I am pleased to present the inaugural Engagement and Impact Assessment 2018-19 National Report, produced by the Australian Research Council (ARC). This report provides the results of the Engagement and Impact Assessment (EI 2018). It also provides insight into how universities are engaging with research end-users, such as industry, and showcases the social, economic, environmental and cultural benefits arising from university research. 

The report marks the delivery of EI 2018 which was part of the Government’s commitment to further university-industry collaboration under the National Innovation and Science Agenda. Australia’s universities are producing world class research and, with the release of this report, Australian universities have demonstrated their strong track record in addressing core research issues that impact on our society. 

The report highlights excellent examples of impact that have already been achieved from research, with 43 per cent of impact submissions receiving a high rating. University research is making an impact in a wide range of areas, for example, through the delivery of cutting-edge technology to support the Australian economy, addressing the challenges of food security and climate change, and in bringing communities closer together through improved parenting programs.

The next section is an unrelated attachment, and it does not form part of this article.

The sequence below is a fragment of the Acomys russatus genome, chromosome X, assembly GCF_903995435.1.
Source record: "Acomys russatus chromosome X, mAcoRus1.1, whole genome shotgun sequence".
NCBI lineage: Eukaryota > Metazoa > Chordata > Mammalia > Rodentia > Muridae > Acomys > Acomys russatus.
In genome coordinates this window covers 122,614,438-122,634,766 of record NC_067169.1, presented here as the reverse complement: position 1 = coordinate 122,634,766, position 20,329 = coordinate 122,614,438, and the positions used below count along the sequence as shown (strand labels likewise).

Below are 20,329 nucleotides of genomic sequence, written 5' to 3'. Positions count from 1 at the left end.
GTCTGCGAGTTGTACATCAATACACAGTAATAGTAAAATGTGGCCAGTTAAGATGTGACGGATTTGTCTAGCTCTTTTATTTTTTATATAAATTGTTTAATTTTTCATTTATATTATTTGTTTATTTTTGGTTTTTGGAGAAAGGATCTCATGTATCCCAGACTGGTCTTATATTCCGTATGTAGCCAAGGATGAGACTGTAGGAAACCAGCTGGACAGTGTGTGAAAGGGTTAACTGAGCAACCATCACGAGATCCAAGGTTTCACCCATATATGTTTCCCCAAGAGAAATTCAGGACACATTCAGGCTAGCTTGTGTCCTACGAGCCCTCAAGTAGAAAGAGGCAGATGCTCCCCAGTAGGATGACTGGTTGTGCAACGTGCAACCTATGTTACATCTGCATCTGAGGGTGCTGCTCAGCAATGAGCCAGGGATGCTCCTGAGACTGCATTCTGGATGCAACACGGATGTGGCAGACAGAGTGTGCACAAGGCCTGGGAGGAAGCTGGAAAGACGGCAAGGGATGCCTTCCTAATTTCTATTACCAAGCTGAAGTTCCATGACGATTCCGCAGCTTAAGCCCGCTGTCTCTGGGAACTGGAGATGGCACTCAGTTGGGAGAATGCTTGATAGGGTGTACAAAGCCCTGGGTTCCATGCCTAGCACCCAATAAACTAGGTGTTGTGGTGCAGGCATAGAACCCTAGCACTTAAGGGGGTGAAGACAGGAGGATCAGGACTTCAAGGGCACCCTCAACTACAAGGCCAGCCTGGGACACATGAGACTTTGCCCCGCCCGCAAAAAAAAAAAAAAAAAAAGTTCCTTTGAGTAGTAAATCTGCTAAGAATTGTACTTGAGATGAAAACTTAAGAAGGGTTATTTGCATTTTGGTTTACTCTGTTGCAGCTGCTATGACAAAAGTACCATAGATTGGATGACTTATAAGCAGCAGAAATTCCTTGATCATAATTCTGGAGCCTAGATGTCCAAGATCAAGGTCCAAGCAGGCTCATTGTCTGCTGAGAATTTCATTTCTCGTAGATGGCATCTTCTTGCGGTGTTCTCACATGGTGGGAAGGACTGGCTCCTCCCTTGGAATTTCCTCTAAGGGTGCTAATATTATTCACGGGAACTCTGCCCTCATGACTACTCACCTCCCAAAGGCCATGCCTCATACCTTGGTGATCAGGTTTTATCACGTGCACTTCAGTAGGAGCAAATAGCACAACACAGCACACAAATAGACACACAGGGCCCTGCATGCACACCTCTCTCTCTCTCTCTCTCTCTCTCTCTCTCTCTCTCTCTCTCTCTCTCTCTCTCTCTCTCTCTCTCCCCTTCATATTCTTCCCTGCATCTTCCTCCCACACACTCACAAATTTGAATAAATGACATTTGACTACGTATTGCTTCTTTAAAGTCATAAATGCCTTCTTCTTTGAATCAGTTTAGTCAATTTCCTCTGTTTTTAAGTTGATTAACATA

The EI assessment also examined how universities supported their researchers to engage with the beneficiaries of their research. There are positive results here too and Australian universities and researchers have pro-actively collaborated with industry, disseminated research findings to the wider public, and provided support for infrastructure and technology to enable academic research to be translated into tangible, real-world benefits. Many universities also have encouraged businesses and others to invest in their research.

This report by the ARC assures us that the Australian public can be confident that Australian universities are conducting research that is in their interests. The results and the information contained in the report allow us to see and better understand the strengths of universities. I encourage the entire university sector to look to those good performers for ideas on how to identify the best ways to engage industry, community and policy makers with their research. Such an approach will only help ensure that Australian taxpayers and the Australian community more broadly achieve the maximum return on the extensive investment in our universities. 

I thank all participating universities and the ARC for their efforts in ensuring this inaugural EI assessment was a success.
 
Minster for Education 
The Hon Dan Tehan MP